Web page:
Authorities said mental health teams that can respond to emergencies related to mental health and substance use in place of the police are available to all county residents.
Each year, county officers and agents respond to tens of thousands of calls related to mental health problems. Many of these calls are properly categorized as emergencies and require a quick response, but county leaders and law enforcement agree that these situations do not always benefit from the presence of officers.
Advocates of police reform, both locally and nationally, have long lobbied for some form of alternative, citing incidents in which police injured or killed people in a mental crisis.
In January, county officials launched “Mobile Crisis Response Teams,” or MCRT, to serve this type of alternative.
Teams are made up of mental health professionals, case managers, and peer support specialists who assess behavioral health and connect people to the appropriate level of care.
County officials say these professionals are uniquely positioned to offer a person-centered approach to nonviolent behavioral health situations that are often addressed more effectively by trained clinicians than officers.
During an update Tuesday at a Board of Supervisors meeting, officials said the program will be officially available to all residents after it grows into the northern interior of the county, which includes Escondido, San Marcos, Poway and part north of San Diego.
“This is a work in progress,” said Luke Bergman, county director of mental health services.
“Given the number of people still confronting law enforcement during a crisis, and given the numbers of people incarcerated in our county who have a mental illness or substance abuse condition, we know that the benefit of this service is enormous, and we expect it to continue to grow.”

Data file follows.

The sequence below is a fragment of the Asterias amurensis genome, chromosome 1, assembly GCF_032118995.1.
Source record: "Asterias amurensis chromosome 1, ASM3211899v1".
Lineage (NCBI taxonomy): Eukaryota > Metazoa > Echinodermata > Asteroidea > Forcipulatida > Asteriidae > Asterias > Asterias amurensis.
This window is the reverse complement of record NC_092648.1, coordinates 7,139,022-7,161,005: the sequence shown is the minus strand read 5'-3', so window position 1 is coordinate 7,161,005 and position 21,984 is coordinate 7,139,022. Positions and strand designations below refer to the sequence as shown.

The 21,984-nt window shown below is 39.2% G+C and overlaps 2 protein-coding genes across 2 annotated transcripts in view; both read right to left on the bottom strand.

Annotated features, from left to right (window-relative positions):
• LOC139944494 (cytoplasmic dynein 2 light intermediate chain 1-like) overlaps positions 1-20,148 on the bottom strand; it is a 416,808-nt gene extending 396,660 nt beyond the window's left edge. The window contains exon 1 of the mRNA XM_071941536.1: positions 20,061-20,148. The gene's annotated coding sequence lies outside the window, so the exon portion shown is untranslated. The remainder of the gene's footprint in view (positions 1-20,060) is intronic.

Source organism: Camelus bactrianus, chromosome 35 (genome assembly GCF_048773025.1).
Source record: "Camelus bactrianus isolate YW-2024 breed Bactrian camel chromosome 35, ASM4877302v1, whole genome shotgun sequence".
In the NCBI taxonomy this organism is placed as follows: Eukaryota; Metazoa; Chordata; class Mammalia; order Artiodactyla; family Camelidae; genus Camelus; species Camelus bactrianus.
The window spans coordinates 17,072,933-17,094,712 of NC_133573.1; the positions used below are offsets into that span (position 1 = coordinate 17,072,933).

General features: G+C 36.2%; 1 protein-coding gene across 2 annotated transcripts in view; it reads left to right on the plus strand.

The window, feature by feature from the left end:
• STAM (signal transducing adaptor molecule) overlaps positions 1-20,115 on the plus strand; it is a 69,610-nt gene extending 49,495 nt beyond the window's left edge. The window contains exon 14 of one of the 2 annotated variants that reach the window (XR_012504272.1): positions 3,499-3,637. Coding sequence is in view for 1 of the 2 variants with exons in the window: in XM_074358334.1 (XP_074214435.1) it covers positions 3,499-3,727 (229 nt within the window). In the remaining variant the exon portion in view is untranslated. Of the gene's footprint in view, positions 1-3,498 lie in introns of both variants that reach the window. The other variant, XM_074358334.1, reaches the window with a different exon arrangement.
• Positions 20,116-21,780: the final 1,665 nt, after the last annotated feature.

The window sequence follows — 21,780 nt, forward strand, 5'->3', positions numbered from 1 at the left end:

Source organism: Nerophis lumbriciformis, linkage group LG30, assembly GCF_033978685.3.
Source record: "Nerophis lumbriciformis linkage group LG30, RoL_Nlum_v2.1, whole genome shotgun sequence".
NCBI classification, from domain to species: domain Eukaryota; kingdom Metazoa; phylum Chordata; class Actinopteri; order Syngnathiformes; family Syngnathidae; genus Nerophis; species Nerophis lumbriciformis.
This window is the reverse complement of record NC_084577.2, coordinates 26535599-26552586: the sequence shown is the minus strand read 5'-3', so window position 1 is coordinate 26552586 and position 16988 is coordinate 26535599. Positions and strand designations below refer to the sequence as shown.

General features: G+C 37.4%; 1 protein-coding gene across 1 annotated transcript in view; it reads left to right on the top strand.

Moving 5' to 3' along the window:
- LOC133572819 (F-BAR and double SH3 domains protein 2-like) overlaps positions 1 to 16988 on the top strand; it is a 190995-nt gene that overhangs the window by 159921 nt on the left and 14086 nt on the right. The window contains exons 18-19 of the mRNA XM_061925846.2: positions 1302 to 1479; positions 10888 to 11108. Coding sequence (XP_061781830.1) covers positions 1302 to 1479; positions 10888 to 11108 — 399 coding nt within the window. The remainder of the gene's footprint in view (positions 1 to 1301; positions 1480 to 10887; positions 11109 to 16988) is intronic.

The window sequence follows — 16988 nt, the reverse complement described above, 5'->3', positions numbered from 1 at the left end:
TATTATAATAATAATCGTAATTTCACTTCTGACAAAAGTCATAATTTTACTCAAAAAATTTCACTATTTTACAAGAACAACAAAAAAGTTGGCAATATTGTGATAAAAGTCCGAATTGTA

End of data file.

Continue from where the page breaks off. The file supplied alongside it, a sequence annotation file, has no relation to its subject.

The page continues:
As of November 29, mobile crisis response teams have responded to 268 calls. Nearly a third of the people the teams interacted with were transferred to crisis stabilization units, and about 45 percent were connected to community services.
About one in four have left the place where the call was made or services have been refused. In these types of situations, clinicians continue to provide resources for the individual or their family members should they be receptive in the future.
Nearly three-quarters of people assisted by teams were homeless.
Currently, individuals can contact mobile crisis response teams through the county’s Crisis and Access line at (888) 724-7240. Law enforcement agencies can also contact teams in the event officers arrive in a mental health emergency where they are not needed.
Residents of Chula Vista and National City can also contact MCRTs by calling 911, and service officials are working to implement throughout the county.
Although mobile crisis response teams are a welcome alternative for many, the police will still be responsible for responding to mental health calls when a person poses a risk to themselves or others. In these cases, agents or a psychological crisis response team, which brings together a mental health physician with an official or agent, will be dispatched to respond.
County officials said they worked closely with law enforcement to create specific criteria that dispatchers will use to determine whether a person should be referred to the MCRT or the police. For example, crisis response units will not be called in in situations where a person is armed, if a crime has been committed, or if someone threatens to harm themselves or others.
“Mobile crisis response teams are part of our ongoing implementation of mental health improvement and addiction treatment services to help put San Diegan on the path to recovery,” Superintendent Nathan Fletcher said in a statement.
“In a short period of time, MCRTs have proven successful, but as the program continues to roll out, we will be making adjustments and efficiencies to ensure we are making continued progress in helping our residents.”
During Tuesday’s update, Bergman explained that staffing has been a challenge as the mobile crisis response team program has grown.
He said the Behavioral Health Commission has been looking closely at the issue, and plans to present a series of recommendations aimed at improving mental health staffing to the Board of Supervisors in the spring.
The Mobile Crisis Response Team program is expected to cost approximately $10 million. The county also plans to invest $600,000 in a public information campaign about when and how to call in the crisis response team.
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